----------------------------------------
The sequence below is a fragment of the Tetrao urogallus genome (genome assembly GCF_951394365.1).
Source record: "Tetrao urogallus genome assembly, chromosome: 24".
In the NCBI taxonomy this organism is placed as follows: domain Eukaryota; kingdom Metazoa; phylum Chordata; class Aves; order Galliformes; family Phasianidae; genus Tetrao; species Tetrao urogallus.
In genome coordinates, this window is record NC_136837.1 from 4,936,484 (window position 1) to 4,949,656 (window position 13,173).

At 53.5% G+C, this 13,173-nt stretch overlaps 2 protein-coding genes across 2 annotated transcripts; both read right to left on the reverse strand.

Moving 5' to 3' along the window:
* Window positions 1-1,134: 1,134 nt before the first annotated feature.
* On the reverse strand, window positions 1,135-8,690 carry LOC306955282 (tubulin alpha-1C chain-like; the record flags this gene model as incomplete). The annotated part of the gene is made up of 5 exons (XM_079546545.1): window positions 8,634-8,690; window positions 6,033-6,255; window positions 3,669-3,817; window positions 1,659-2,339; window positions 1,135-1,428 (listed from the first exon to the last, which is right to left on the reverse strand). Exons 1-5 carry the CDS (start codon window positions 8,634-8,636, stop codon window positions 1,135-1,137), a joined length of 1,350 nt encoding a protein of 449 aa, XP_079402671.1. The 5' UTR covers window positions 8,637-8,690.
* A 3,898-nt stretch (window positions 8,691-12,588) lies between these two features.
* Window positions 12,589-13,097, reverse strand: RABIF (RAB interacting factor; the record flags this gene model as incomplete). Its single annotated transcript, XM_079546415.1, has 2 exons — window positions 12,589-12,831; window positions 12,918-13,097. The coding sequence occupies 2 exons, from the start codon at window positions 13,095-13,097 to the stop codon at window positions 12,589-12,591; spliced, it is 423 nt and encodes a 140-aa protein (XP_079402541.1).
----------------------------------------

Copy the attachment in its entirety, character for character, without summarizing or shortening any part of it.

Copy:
The sequence below is a fragment of the Tetrao urogallus genome (genome assembly GCF_951394365.1).
Source record: "Tetrao urogallus genome assembly, chromosome: 24".
In the NCBI taxonomy this organism is placed as follows: domain Eukaryota; kingdom Metazoa; phylum Chordata; class Aves; order Galliformes; family Phasianidae; genus Tetrao; species Tetrao urogallus.
In genome coordinates, this window is record NC_136837.1 from 4,936,484 (window position 1) to 4,949,656 (window position 13,173).

At 53.5% G+C, this 13,173-nt stretch overlaps 2 protein-coding genes across 2 annotated transcripts; both read right to left on the reverse strand.

Moving 5' to 3' along the window:
* Window positions 1-1,134: 1,134 nt before the first annotated feature.
* On the reverse strand, window positions 1,135-8,690 carry LOC306955282 (tubulin alpha-1C chain-like; the record flags this gene model as incomplete). The annotated part of the gene is made up of 5 exons (XM_079546545.1): window positions 8,634-8,690; window positions 6,033-6,255; window positions 3,669-3,817; window positions 1,659-2,339; window positions 1,135-1,428 (listed from the first exon to the last, which is right to left on the reverse strand). Exons 1-5 carry the CDS (start codon window positions 8,634-8,636, stop codon window positions 1,135-1,137), a joined length of 1,350 nt encoding a protein of 449 aa, XP_079402671.1. The 5' UTR covers window positions 8,637-8,690.
* A 3,898-nt stretch (window positions 8,691-12,588) lies between these two features.
* Window positions 12,589-13,097, reverse strand: RABIF (RAB interacting factor; the record flags this gene model as incomplete). Its single annotated transcript, XM_079546415.1, has 2 exons — window positions 12,589-12,831; window positions 12,918-13,097. The coding sequence occupies 2 exons, from the start codon at window positions 13,095-13,097 to the stop codon at window positions 12,589-12,591; spliced, it is 423 nt and encodes a 140-aa protein (XP_079402541.1).